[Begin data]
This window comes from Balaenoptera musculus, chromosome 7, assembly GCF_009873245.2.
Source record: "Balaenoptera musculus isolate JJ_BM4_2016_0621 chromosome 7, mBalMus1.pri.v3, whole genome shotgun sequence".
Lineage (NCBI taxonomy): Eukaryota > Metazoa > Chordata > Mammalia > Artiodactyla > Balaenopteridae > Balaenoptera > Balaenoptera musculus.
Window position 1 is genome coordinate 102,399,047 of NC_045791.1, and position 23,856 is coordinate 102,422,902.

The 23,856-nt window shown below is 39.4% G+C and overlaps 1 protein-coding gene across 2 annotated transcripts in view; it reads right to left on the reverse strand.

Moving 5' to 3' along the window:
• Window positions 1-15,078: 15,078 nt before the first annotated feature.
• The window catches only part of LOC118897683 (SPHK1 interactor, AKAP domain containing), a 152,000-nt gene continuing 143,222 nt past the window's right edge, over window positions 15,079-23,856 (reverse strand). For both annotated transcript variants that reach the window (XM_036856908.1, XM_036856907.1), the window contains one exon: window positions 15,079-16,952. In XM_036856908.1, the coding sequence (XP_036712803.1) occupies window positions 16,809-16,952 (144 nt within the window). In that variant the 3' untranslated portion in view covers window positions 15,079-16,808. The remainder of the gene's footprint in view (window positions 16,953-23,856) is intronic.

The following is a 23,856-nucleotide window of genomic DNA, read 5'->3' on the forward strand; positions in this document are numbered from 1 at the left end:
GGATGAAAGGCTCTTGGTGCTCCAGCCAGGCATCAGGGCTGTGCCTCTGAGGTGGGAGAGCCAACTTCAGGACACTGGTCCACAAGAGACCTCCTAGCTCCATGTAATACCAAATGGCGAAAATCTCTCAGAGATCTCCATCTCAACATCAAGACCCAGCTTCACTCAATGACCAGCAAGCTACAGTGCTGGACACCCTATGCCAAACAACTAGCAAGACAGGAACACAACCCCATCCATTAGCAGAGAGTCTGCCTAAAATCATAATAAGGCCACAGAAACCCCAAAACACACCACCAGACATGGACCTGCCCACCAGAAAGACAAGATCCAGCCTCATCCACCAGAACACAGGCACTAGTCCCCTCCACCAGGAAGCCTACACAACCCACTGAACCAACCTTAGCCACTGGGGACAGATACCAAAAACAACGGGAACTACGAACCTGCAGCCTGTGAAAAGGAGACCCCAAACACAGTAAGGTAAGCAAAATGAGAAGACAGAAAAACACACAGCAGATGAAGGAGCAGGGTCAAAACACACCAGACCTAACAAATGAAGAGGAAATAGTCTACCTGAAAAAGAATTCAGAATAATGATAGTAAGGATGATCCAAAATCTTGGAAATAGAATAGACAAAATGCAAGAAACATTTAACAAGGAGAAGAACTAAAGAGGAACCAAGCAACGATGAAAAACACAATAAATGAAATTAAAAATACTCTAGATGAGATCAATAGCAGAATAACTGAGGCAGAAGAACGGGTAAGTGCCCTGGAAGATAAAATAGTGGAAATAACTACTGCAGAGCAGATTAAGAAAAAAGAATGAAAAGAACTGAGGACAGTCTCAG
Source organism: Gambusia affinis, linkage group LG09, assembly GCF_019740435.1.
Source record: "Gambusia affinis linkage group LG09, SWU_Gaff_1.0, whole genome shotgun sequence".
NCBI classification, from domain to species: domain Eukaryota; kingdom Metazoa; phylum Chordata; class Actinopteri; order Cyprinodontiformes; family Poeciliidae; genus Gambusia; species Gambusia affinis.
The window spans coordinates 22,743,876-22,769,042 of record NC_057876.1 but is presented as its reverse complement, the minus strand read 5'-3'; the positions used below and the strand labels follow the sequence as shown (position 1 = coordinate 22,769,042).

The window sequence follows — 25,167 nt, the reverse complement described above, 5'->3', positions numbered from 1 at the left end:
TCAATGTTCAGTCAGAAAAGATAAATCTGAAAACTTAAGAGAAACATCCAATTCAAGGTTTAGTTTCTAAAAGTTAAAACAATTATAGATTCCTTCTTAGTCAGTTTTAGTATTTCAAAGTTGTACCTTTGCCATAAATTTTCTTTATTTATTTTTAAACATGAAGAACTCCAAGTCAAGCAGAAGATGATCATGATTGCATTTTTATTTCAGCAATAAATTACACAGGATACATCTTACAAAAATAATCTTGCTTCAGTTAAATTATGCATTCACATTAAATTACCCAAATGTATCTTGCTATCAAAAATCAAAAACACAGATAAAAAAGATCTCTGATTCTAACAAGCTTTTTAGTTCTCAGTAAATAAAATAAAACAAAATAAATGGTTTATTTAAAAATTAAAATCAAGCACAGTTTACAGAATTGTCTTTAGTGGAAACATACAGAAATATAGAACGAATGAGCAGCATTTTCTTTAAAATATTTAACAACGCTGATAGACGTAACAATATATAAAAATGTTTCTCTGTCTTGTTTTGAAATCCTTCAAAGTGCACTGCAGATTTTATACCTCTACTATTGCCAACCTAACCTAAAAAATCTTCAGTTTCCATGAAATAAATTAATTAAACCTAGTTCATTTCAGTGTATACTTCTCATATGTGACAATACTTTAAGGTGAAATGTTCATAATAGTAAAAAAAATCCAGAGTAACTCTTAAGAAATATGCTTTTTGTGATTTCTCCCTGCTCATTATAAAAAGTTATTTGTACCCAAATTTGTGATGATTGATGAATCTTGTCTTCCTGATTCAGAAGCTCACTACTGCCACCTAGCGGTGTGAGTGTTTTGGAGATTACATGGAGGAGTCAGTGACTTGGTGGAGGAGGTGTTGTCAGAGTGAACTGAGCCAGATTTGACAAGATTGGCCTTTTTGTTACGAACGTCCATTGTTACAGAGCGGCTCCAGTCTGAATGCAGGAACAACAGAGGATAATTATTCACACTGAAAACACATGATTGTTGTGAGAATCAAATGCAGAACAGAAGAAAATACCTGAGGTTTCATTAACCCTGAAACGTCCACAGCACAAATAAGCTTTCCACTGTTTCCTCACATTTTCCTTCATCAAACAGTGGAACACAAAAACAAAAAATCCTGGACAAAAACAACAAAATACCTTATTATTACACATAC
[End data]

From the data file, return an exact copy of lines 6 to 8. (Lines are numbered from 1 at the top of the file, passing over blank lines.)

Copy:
Moving 5' to 3' along the window:
• Window positions 1-15,078: 15,078 nt before the first annotated feature.
• The window catches only part of LOC118897683 (SPHK1 interactor, AKAP domain containing), a 152,000-nt gene continuing 143,222 nt past the window's right edge, over window positions 15,079-23,856 (reverse strand). For both annotated transcript variants that reach the window (XM_036856908.1, XM_036856907.1), the window contains one exon: window positions 15,079-16,952. In XM_036856908.1, the coding sequence (XP_036712803.1) occupies window positions 16,809-16,952 (144 nt within the window). In that variant the 3' untranslated portion in view covers window positions 15,079-16,808. The remainder of the gene's footprint in view (window positions 16,953-23,856) is intronic.